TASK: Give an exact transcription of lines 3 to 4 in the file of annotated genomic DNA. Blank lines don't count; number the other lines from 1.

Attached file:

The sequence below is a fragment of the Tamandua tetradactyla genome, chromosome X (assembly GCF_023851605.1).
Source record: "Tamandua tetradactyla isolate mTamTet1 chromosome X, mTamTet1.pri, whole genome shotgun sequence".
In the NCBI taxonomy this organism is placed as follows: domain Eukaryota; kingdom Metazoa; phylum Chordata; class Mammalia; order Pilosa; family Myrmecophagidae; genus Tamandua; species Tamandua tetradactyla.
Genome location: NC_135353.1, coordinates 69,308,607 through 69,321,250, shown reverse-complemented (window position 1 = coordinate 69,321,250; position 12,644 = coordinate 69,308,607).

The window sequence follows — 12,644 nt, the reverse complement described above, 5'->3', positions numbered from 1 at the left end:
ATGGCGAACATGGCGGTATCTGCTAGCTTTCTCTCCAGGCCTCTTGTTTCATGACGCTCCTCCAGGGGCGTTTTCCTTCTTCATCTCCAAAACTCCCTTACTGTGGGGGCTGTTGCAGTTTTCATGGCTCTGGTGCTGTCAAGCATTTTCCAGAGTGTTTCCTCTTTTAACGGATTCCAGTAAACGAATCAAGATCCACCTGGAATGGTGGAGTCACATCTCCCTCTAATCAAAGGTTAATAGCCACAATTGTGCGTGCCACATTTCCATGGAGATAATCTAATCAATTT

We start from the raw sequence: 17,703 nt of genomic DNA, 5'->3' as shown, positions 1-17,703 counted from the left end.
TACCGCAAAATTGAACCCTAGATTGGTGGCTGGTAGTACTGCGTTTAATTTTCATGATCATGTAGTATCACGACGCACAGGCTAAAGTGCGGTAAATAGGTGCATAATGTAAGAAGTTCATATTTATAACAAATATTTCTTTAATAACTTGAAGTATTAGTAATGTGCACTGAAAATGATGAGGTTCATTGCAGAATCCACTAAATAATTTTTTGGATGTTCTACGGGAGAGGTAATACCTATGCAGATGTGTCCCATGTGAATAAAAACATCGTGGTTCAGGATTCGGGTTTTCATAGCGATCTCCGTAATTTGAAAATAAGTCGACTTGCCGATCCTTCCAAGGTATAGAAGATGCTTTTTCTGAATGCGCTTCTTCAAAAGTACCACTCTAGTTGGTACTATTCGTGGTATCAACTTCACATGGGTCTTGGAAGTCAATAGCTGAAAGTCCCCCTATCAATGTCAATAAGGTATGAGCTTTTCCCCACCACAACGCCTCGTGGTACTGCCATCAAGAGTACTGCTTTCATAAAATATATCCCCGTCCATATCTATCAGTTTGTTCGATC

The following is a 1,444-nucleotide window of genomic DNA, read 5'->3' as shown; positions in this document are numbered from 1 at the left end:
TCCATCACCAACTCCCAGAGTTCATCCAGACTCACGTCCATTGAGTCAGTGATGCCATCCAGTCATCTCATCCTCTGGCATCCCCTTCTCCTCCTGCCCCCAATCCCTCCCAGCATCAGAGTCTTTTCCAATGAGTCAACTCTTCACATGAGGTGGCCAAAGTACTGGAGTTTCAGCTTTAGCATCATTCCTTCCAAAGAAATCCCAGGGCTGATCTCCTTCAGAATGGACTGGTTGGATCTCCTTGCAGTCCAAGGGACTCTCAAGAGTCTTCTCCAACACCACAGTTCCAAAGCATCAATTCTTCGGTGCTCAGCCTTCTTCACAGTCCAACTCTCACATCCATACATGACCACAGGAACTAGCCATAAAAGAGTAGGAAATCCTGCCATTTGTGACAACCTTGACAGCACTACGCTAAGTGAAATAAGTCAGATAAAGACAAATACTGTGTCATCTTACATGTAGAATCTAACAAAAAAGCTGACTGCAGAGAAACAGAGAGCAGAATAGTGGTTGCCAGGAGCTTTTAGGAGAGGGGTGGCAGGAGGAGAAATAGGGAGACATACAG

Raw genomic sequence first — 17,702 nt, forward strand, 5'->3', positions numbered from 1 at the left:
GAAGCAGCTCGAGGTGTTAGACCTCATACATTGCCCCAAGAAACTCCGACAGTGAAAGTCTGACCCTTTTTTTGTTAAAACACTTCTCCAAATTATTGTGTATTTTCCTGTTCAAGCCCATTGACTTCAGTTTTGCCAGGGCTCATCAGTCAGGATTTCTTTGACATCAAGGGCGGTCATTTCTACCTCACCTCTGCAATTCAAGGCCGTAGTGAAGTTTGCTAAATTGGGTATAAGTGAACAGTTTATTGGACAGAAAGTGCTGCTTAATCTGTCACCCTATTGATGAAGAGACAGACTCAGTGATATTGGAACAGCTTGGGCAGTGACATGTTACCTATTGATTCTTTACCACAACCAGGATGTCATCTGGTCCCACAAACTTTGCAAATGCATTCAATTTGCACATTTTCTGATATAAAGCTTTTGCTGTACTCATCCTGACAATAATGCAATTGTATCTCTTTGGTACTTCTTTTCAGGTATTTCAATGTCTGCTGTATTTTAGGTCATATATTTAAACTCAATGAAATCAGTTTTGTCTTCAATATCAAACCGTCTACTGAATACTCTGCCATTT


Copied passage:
In the NCBI taxonomy this organism is placed as follows: domain Eukaryota; kingdom Metazoa; phylum Chordata; class Mammalia; order Pilosa; family Myrmecophagidae; genus Tamandua; species Tamandua tetradactyla.
Genome location: NC_135353.1, coordinates 69,308,607 through 69,321,250, shown reverse-complemented (window position 1 = coordinate 69,321,250; position 12,644 = coordinate 69,308,607).